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The authors of this review summarized current literature regarding multiple sclerosis immunotherapies and risks of SARS-CoV-2. They propose new guidelines for continuation of treatments in the presence of coronavirus, taking into account the mechanism of immunosuppression in light of recent discoveries regarding the immune response to the coronavirus.
Providers may consider these data in addition to published guidelines when making treatment decisions for individual patients.
– Kyle Binder, MD
This abstract is available on the publisher's site.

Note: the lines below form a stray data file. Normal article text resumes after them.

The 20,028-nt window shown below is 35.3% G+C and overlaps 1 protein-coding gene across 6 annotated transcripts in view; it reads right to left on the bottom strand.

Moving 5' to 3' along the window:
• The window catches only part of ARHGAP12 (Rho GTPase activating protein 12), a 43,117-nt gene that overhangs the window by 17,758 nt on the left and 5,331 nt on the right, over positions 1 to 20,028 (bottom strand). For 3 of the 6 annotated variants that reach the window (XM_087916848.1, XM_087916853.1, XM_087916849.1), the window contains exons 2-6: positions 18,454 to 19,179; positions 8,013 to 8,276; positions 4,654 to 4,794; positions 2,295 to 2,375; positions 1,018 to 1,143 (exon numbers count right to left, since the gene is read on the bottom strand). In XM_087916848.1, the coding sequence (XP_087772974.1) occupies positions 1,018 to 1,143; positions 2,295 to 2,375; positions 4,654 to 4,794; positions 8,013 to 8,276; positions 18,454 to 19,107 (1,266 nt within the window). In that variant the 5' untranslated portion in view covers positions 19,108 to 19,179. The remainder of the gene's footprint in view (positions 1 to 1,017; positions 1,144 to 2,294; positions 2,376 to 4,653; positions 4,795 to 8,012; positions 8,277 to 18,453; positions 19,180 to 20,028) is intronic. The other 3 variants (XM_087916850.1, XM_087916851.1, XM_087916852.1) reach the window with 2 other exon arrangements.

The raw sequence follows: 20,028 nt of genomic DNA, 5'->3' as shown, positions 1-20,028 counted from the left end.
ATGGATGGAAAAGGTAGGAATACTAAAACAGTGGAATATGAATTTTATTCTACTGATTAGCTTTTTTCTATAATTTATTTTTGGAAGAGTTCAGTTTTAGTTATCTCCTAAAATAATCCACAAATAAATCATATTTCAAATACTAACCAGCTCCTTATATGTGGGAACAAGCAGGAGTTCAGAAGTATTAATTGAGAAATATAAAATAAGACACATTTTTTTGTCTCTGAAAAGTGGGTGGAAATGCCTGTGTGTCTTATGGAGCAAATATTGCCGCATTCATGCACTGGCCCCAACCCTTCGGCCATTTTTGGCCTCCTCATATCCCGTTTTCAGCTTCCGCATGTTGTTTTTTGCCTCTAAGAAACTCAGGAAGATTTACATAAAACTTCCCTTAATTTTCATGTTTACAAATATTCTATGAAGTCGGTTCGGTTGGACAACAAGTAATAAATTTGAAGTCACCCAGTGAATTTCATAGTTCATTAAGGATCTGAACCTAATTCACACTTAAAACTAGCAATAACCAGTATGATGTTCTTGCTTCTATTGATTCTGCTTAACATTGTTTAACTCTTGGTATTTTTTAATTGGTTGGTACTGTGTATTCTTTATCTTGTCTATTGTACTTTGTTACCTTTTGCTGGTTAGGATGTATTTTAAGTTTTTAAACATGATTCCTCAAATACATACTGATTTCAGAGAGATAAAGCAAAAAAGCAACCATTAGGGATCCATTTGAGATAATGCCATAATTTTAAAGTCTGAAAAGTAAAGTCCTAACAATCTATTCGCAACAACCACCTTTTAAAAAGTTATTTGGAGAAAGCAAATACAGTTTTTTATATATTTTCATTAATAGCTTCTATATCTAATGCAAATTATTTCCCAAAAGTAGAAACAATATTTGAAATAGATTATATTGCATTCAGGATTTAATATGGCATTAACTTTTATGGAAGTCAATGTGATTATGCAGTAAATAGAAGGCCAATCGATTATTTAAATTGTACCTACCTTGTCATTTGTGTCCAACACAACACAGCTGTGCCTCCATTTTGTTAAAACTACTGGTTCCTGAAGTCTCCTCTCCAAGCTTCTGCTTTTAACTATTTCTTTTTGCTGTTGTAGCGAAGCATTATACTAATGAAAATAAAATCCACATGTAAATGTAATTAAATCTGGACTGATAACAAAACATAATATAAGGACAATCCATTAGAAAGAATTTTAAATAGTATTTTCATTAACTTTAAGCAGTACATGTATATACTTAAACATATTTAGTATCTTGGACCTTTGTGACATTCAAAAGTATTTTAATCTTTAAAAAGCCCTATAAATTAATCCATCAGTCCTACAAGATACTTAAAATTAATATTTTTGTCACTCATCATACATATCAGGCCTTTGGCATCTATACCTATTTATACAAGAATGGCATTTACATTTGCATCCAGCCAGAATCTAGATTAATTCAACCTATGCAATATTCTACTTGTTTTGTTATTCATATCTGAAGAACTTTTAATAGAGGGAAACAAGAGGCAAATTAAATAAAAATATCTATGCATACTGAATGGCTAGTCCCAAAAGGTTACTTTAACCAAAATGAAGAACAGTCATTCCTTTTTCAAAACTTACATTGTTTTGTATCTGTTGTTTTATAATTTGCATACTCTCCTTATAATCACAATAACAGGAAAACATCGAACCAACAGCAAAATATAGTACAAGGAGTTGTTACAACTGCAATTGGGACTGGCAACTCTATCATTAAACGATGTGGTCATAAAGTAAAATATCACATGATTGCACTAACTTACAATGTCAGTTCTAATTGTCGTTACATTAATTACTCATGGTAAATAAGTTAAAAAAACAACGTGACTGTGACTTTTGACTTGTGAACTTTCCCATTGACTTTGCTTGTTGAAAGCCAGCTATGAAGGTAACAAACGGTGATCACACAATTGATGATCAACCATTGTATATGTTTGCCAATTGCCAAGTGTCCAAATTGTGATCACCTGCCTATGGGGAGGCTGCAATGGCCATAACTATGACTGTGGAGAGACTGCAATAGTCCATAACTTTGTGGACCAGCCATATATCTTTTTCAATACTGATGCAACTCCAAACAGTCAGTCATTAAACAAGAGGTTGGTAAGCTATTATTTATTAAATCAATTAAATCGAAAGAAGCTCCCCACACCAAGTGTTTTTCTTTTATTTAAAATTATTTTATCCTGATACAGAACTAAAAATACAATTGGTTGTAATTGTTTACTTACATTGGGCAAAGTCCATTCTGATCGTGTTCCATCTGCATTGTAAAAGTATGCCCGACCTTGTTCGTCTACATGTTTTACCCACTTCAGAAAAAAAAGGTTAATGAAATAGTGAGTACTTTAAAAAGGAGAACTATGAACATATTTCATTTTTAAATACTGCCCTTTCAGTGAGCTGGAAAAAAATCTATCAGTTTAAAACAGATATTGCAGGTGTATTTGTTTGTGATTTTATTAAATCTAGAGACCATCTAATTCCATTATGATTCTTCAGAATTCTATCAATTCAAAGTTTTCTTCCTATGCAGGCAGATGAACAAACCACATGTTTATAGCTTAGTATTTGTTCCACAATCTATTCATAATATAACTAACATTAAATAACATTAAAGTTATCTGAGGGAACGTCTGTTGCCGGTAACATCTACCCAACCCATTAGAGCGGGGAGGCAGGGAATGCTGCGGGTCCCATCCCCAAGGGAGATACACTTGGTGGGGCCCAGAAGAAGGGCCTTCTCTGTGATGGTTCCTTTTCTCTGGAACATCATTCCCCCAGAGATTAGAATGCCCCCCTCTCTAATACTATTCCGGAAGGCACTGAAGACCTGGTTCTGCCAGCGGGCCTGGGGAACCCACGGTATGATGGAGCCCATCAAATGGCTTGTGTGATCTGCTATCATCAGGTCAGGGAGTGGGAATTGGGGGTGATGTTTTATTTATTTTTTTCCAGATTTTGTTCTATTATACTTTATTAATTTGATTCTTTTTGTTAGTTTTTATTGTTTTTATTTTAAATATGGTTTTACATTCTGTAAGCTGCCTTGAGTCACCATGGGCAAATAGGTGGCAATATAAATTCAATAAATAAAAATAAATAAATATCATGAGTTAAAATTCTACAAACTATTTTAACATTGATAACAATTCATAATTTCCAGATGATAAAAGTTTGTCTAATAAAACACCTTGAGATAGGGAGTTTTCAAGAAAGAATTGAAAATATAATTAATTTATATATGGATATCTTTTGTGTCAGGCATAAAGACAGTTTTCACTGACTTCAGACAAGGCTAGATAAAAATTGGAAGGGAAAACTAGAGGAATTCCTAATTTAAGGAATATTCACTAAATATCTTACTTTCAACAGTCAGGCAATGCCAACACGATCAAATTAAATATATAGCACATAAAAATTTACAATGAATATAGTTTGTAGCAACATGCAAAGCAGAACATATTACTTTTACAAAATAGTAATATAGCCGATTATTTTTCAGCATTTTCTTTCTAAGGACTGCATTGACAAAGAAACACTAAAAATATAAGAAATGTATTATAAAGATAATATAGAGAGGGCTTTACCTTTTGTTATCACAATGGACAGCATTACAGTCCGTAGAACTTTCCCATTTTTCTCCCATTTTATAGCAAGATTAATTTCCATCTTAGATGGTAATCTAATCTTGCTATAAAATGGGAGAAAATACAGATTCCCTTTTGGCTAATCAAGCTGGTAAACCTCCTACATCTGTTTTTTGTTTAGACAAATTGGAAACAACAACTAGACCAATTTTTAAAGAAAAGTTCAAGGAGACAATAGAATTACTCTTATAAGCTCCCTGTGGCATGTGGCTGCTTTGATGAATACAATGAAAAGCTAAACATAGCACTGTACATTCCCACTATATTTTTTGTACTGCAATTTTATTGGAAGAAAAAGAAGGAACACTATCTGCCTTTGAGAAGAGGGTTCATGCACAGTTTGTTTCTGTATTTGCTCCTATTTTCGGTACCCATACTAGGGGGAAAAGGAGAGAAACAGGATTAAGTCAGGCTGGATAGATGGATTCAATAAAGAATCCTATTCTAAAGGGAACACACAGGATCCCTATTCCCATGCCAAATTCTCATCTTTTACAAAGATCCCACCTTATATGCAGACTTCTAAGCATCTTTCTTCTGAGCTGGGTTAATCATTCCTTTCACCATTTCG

A major concern during the current severe acute respiratory syndrome coronavirus 2 (SARS-CoV-2) pandemic1 is the use of immunosuppressive therapies for the treatment of multiple sclerosis (MS) due to an increased risk of contracting SARS-CoV-2 and more severe disease. The Society of Italian Neurologists (SIN) and the Association of British Neurologists (ABN) MS and Neuroimmunology Advisory Group published guidance for the use of current disease modifying treatments (DMTs) in MS (Table 1)2. However, taking into account, less conservative viewpoints3, the emerging knowledge of the biology of SARS-CoV-2, and in particular the role of the immune mechanisms contributing to the disease, we propose modification of these guidelines since it is not clear that immunosuppression is indeed detrimental in people with MS infected with SARS-CoV-2. We are thus proposing a more nuanced approach and that the categories of DMTs should be modified based on scientific principles and the biology of severe COVID-19.